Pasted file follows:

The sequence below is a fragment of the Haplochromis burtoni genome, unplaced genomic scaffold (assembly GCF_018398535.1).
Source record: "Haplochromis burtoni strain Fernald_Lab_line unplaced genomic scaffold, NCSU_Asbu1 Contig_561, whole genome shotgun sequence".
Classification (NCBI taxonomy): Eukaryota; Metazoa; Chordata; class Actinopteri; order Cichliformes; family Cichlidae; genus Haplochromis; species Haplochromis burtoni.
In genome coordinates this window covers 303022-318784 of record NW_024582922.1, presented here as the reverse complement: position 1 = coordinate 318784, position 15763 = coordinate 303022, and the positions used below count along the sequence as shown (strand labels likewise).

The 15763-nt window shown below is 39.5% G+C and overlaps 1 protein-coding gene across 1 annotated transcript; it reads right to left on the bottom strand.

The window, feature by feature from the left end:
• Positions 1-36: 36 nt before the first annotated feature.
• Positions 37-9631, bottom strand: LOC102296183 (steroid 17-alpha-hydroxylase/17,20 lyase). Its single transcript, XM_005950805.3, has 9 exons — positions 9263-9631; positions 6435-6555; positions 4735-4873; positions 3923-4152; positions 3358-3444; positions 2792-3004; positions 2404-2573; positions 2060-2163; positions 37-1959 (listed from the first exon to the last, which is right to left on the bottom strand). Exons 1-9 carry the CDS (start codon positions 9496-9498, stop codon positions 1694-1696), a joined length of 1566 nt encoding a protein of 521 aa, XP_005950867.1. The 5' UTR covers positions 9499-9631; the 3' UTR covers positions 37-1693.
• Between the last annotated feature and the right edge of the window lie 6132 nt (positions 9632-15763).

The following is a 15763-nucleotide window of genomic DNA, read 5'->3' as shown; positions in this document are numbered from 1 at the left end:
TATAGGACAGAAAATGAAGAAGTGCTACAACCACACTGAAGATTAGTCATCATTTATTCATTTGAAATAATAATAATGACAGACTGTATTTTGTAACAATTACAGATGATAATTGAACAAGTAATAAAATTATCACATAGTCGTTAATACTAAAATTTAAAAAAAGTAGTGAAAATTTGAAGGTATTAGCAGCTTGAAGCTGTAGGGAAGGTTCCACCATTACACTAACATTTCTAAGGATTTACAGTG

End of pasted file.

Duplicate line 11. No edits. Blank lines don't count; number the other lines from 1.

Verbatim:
TATAGGACAGAAAATGAAGAAGTGCTACAACCACACTGAAGATTAGTCATCATTTATTCATTTGAAATAATAATAATGACAGACTGTATTTTGTAACAATTACAGATGATAATTGAACAAGTAATAAAATTATCACATAGTCGTTAATACTAAAATTTAAAAAAAGTAGTGAAAATTTGAAGGTATTAGCAGCTTGAAGCTGTAGGGAAGGTTCCACCATTACACTAACATTTCTAAGGATTTACAGTG